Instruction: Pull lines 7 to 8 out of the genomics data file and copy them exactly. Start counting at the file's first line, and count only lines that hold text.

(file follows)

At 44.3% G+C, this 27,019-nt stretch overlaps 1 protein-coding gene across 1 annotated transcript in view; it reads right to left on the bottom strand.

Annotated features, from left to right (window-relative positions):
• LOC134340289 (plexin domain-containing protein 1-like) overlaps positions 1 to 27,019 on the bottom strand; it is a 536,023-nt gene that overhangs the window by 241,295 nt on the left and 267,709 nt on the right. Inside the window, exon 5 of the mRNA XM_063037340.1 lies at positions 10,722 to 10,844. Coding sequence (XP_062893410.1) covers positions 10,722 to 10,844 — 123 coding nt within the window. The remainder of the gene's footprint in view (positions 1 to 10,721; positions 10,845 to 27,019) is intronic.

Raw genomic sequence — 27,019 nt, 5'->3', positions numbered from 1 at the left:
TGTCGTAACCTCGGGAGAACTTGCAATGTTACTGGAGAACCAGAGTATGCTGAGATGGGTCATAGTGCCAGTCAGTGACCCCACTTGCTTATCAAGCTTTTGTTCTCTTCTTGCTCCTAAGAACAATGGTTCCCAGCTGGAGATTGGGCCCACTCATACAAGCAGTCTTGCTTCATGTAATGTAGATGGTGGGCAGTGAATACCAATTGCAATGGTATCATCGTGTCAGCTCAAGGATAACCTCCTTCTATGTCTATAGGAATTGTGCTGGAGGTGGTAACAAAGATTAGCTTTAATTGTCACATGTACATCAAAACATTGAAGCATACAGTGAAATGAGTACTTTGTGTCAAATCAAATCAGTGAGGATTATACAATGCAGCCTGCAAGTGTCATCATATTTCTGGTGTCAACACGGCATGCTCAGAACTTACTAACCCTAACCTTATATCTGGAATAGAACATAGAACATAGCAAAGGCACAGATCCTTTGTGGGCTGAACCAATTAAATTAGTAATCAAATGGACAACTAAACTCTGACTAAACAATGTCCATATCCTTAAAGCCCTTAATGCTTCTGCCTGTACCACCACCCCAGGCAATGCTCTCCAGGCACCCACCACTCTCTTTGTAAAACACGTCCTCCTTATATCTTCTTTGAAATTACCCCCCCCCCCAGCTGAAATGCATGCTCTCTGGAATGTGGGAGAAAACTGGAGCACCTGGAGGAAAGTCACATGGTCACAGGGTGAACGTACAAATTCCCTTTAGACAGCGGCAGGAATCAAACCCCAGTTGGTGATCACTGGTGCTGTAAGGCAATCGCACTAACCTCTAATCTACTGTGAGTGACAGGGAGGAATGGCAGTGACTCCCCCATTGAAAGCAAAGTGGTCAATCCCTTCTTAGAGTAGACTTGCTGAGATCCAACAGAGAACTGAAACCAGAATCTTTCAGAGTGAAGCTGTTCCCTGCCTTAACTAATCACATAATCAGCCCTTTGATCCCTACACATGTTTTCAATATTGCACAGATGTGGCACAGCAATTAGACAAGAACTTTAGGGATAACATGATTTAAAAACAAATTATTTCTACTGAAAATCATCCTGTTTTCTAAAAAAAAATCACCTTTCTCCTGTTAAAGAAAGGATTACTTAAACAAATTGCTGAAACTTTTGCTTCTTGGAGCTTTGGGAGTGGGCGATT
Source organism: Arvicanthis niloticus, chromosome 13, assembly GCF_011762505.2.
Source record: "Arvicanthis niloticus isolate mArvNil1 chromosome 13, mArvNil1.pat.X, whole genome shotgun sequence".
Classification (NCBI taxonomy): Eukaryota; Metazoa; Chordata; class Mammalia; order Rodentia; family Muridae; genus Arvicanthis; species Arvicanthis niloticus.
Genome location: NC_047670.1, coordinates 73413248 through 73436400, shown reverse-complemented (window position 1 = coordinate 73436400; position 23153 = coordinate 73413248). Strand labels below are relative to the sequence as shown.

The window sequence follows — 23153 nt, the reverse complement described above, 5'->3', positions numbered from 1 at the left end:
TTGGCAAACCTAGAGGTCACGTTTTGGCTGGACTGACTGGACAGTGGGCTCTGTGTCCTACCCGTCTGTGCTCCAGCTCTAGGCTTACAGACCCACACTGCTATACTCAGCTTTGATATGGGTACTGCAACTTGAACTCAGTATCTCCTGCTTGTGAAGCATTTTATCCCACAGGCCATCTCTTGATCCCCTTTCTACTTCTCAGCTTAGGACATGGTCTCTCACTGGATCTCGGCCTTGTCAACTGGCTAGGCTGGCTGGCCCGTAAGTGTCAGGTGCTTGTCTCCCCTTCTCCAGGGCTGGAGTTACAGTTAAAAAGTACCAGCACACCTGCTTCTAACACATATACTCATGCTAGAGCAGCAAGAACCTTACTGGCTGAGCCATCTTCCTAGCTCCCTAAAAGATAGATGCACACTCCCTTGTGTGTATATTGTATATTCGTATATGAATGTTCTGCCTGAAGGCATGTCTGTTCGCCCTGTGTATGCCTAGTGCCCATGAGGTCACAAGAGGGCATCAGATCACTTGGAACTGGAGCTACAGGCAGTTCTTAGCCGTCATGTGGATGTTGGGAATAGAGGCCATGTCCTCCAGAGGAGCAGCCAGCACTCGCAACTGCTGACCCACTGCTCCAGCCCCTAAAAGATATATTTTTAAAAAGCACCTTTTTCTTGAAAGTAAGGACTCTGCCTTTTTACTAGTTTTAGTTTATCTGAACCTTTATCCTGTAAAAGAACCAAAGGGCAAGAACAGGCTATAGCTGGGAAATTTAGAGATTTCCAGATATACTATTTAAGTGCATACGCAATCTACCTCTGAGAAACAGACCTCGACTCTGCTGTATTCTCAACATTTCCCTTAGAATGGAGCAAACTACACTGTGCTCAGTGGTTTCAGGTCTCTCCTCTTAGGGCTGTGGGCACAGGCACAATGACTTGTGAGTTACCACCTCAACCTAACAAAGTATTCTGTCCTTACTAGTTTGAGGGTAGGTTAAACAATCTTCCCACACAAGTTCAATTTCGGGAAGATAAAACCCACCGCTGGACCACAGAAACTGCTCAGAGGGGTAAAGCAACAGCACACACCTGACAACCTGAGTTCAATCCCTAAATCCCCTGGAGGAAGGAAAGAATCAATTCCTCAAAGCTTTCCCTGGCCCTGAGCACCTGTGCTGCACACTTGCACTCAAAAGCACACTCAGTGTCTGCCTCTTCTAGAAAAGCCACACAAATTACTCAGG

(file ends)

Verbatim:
Source record: "Arvicanthis niloticus isolate mArvNil1 chromosome 13, mArvNil1.pat.X, whole genome shotgun sequence".
Classification (NCBI taxonomy): Eukaryota; Metazoa; Chordata; class Mammalia; order Rodentia; family Muridae; genus Arvicanthis; species Arvicanthis niloticus.